Pages: [1]   Go Down
Author Topic: Plotting Graph's in MatLab with Arduino Data  (Read 3120 times)
0 Members and 1 Guest are viewing this topic.
Wrexham, North Wales
Offline Offline
Full Member
Karma: 0
Posts: 135
View Profile
 Bigger Bigger  Smaller Smaller  Reset Reset


I've just discovered how to import data from the Arduino Uno with dht11 temp sensor into a vector and plot a graph using the code below:

arduino = serial('COM4');


x = 1:1:60;

for i=1:length(x)
    y(i) = fscanf(arduino, '%d');


%  Plot data from arduino

I have labeled the X axis Time (Seconds), but is this true?  Does anyone know how exactly the data from the Arduino is being extracted?  And if its not in seconds, how is this possible?

Also could anyone point me in the right direction on how to actually see the temp sensor data live on the screen.  I have seen it done on You Tube, but nobody actually shows you what to do.

Thanks in advance!


Global Moderator
Offline Offline
Shannon Member
Karma: 168
Posts: 12425
In theory there is no difference between theory and practice, however in practice there are many...
View Profile
 Bigger Bigger  Smaller Smaller  Reset Reset

Does anyone know how exactly the data from the Arduino is being extracted?
Not until you post the Arduino code you use.

I worked on these DHT libs - - and  - -
so I know a bit about the timing of the sensor. The readout itself takes far less than a second
The playground pages have some same code that can easily be converted to your needs (strip off what you do not need).

However the sensor need a 2 second interval before it can read again (reliably).
so a one second interval might affect accuracy & precision.

Furthermore the communication is over serial which is asynchronous which means always there is a drift in timing possible.

Hope this helps,

Rob Tillaart

Nederlandse sectie -,77.0.html -
(Please do not PM for private consultancy)

Wrexham, North Wales
Offline Offline
Full Member
Karma: 0
Posts: 135
View Profile
 Bigger Bigger  Smaller Smaller  Reset Reset

Sorry, here is my Arduino code:

#include <LiquidCrystal.h>

#define commPin 7  // Connect the Communications pin on the module to pin 7 on the Arduino

LiquidCrystal lcd(12, 11, 5, 4, 3, 2);

void setup()

  // set up the LCD's number of columns and rows:
  lcd.begin(16, 2);
  // Print a message to the LCD.
  lcd.print("Temp & Humidity");   

void loop()

uint8_t data[3];                 // We will use this to store and array of the data
uint8_t bitCount = 7;            // As data is sent with the most significant bit first we start at the end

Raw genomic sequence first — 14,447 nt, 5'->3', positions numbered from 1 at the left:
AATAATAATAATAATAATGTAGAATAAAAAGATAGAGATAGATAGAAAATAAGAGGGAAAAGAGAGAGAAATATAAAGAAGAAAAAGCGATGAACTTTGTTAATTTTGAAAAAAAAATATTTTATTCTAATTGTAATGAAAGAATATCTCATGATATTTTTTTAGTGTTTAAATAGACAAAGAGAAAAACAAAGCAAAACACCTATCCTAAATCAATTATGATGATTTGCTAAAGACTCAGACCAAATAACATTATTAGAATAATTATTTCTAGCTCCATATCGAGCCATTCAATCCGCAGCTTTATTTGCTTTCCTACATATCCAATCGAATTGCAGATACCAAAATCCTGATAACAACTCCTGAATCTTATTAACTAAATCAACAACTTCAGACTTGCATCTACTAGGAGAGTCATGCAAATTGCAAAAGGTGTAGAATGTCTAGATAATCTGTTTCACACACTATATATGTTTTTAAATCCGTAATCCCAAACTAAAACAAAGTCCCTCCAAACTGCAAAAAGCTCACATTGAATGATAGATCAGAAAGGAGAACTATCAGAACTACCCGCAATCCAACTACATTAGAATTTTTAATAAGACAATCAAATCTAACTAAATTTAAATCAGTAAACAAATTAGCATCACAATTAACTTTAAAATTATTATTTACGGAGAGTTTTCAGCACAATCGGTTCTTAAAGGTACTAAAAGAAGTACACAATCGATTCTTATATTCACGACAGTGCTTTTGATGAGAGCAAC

uint8_t byteCount = 0;           // Keep count of the Bytes

        unsigned long t = 0;             // Used to time the data pulse

        char str[512];                   // We will use this to construct a string to send to the Serial port with the readings

for (int i=0; i< 4; i++) data[i] = 0;      // Empty the data array

// First we need to tell the module we want it to take a reading, This is done by pulling the
        // communications pin low for 18mS, then high for 40uS.
pinMode(commPin, OUTPUT);
digitalWrite(commPin, LOW);
digitalWrite(commPin, HIGH);
pinMode(commPin, INPUT);

        // When the module is ready to send its data it will pull the communications pin low then high
while(digitalRead(commPin) == LOW)
while(digitalRead(commPin) == HIGH)

        // The module will now start sending 40 bits of data, the first Byte is the Humidity, the second is just null,
        // the third is the Temperature, the fourth is null and the 5th is a check sum
        // For simplicity we will just look at the first 3 Bytes.

for (int i=0; i<24; i++)
while(digitalRead(commPin) == LOW)    // Wait for the High pulse to start

                t = micros();                   // Use variable t to store the time when the high pulse starts.

while(digitalRead(commPin) == HIGH)   // Wait for the High pulse to end

                // if we now do micros() -t we know how long the High pulse lasted, around 28uS represents a '0' and
                // around 70uS represents a '1'. To allow some error in timing we can simply say that if the High Pulse
                // is longer than 49uS then it is a '1' and if it is shorter then it is a '0'
if ((micros() - t) > 49) data[byteCount] |= (1 << bitCount);
if (bitCount == 0)               // If the bitCount has reached 0 then we are on to the net Byte
bitCount = 7;            // Reset the bitCount to the MSB
byteCount++;             // On to the next Byte
else bitCount--;                 // bitCount not yet 0 so subtract 1

int humidity    = data[0]/3.75;               
int temperature = data[2];

        sprintf(str, "%d \t %d", humidity, temperature);   // Construct a string out of all three readings
        Serial.println(str);                               // Print it to the serial link
        delay(2000);        // This is not a quick sensor so give it time to rest :)
        // set the cursor to column 0, line 1
        // (note: line 1 is the second row, since counting begins with 0):
        lcd.setCursor(0, 1);
        // print the number of seconds since reset:
        lcd.print("oC ");
        lcd.print("% ");

So when I execute the fscanf function, each array variable will be logged every 2 seconds then?

I have attached my graph too if it helps:



Pages: [1]   Go Up
Jump to: